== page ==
Off at the Bloomberg New Energy London Summit ... #BNEFSummit
- Oct 26, 2020 5:59 pm GMT
Thanks to BloombergNEF, I had the opportunity to attend their London Summit again this year. This year it was a 'virtual' event, and as per usual, there was a lot of great discussions and food for thought over the 2 days.
As per usual, I was keeping an eye out for info I found interesting in relation to the latest & greatest technologies or innovations across the Industry, and any other interesting bits and pieces I came across.
Each day I did a #2minTakeaway video blog. Now my usual disclaimer … given each day had a lot of great content & chats, my 2 minute summary does not do justice to all info I came across. But one has to start somewhere, so below are my key takeaways, here in 'text' format, with the original video clips at the end of the article.
#BNEFSummit Day 1 - Oil & Gas focus
The first day had a big focus on the Oil & Gas side of the Energy Industry, so my three takeaways from Day 1 were;
1. When to Pivot
It was Richard Chatterton from Bloomberg New Energy Finance delivered a good dose of reality in terms of the challenges facing Oil and Gas companies today. As they move forward towards their energy transition and move away from fossil fuels, the challenge is, when do they do it? When should they pivot.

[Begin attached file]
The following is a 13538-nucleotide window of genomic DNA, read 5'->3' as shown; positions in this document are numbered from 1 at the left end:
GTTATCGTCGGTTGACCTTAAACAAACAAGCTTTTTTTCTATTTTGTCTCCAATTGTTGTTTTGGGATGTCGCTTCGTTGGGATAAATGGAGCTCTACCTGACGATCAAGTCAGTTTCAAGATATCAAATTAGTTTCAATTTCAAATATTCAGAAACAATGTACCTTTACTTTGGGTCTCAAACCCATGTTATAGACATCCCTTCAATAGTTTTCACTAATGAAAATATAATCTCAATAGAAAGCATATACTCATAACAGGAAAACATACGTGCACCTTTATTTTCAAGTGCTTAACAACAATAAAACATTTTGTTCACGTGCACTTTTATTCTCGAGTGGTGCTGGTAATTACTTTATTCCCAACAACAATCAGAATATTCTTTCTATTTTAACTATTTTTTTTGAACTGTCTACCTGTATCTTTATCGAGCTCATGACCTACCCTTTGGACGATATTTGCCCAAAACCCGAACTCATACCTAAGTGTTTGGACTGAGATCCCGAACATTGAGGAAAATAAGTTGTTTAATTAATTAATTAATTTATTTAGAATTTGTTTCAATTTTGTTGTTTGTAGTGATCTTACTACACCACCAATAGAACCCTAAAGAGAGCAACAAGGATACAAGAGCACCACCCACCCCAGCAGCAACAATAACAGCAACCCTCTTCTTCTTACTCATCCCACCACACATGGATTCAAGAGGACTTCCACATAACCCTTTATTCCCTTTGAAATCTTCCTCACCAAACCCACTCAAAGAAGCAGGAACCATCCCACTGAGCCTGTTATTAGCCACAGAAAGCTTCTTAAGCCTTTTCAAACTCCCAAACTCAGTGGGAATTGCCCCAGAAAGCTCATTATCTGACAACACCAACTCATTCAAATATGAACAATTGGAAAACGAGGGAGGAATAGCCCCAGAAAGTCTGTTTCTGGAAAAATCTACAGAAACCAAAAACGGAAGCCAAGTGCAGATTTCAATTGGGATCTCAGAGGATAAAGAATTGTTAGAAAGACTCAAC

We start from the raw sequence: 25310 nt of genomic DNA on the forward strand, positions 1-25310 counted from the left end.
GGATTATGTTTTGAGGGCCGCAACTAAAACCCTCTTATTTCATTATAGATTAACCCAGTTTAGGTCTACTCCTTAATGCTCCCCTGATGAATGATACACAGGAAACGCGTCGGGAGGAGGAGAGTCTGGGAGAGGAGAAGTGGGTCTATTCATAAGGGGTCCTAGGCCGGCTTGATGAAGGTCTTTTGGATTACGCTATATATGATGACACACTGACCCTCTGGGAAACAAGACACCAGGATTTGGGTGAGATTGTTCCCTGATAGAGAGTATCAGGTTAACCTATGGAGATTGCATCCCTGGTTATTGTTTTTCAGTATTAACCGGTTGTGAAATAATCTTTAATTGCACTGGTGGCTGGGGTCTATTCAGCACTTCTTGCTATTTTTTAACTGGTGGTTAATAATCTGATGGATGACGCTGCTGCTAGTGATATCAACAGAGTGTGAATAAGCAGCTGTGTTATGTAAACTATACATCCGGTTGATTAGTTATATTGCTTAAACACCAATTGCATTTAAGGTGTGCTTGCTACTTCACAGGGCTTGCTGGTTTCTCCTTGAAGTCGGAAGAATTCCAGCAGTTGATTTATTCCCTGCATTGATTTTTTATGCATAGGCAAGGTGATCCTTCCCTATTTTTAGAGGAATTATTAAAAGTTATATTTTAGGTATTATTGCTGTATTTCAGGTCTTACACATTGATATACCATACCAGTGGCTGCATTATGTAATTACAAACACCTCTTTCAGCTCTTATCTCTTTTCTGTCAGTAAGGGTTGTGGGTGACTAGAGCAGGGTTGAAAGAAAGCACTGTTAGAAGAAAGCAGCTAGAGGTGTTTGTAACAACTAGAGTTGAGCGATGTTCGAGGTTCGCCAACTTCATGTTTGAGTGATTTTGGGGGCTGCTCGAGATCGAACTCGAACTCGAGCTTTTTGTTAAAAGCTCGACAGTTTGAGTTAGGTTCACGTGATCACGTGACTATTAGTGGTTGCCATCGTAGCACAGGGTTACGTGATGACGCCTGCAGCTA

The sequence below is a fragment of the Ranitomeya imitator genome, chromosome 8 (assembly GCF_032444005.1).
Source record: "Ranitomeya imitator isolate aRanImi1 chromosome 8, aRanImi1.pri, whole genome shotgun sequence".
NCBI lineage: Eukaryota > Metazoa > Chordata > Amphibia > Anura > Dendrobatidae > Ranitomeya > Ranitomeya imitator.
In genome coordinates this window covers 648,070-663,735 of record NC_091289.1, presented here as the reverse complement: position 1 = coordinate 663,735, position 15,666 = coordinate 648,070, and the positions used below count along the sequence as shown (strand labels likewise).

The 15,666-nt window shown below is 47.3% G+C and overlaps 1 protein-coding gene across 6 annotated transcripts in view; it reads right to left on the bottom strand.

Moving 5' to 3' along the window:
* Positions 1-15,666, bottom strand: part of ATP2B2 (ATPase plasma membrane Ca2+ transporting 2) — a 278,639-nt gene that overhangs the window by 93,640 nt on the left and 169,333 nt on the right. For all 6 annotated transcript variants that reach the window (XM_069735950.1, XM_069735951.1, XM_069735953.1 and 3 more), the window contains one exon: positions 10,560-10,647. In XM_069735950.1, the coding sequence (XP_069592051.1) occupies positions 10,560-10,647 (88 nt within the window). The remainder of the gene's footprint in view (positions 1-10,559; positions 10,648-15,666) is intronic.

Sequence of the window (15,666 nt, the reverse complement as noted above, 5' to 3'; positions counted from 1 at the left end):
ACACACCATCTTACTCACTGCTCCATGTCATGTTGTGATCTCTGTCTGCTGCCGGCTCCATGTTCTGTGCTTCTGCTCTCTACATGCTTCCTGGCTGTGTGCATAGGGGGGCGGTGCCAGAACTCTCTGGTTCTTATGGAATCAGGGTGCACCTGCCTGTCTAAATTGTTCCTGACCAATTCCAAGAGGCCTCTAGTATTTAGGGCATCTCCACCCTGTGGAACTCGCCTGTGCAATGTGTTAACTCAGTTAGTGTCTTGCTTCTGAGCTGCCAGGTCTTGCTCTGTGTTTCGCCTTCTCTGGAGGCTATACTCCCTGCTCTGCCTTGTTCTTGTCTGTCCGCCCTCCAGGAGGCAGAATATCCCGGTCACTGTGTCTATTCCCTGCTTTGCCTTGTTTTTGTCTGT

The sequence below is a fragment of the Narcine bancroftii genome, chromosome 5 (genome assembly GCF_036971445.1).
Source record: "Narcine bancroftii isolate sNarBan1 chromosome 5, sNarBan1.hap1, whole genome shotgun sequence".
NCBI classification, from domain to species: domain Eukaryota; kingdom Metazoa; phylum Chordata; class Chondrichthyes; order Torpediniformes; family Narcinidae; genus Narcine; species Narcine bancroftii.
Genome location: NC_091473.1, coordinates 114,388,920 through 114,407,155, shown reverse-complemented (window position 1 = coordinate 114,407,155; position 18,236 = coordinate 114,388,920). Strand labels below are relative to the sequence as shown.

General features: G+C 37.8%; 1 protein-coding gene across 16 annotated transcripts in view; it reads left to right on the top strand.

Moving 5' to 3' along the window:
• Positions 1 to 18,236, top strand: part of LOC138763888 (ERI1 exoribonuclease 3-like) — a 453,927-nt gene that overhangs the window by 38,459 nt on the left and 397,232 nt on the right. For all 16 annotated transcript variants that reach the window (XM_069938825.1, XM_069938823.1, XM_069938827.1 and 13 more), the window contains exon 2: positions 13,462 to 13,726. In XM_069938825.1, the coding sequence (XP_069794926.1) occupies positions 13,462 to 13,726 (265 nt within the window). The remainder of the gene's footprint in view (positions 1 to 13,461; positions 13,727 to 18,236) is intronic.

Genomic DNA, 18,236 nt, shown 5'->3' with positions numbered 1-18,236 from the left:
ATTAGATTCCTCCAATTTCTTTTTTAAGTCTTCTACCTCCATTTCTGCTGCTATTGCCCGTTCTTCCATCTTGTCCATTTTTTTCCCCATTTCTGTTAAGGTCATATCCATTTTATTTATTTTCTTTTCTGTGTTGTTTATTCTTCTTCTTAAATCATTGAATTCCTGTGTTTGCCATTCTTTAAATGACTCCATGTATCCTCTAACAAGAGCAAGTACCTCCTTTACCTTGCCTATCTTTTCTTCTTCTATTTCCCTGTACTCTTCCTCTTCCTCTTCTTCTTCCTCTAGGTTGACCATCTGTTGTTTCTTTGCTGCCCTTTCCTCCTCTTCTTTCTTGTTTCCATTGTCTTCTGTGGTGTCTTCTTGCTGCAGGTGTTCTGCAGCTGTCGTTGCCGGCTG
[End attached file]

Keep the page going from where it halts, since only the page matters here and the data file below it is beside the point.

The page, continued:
Richard called out three categories of Oil & Gas companies today. Those that are doing nothing and simply prolonging their existing business model. This includes most of the US majors. The 2nd category includes most Oil and Gas companies worldwide that are starting to make their transition, making some investments and planning their strategy. And then the final category, are companies that have already made the pivot, like Orsted here in Europe.
Richard explained the dilemma those in the 1st and 2nd categories are facing, as they're still in oil and gas business, they need to continue to invest in order to meet that demand that will be there over the next 20 or 30 years. But when do they stop investing in their traditional business and begin to pivot away from fossil fuels. They will still need the cash flow coming from the oil and gas so they can make the new investments as they pivot. It's a tough one. When to pivot without going bust.
2 . Blue Hydrogen
Massimo Mondazzi from Eni called out the role that blue hydrogen can play. Now, blue hydrogen is basically grey hydrogen, it comes from natural gas, but you capture the CO2 that's created in the process. And it’s tech like steam methane reforming that’s used to create the hydrogen from natural gas, and then you employ some CCS tech.
Now I need to go off and look at that, because to be quite honest, the way it was presented was that that kind of technology is ready. Now that leads me onto the third one.
3. Carbon Capture
Bob Dudley from the Oil and Gas Climate Initiative called out, as did many of the oil and gas execs from Shell, ENI, Repsol, BP etc; they all called out the need that as oil and gas is not going to go away, we need carbon capture technologies to reduce emissions now.
We do. We actually do...
And the day's best 'fact' (in my opinion 😉...)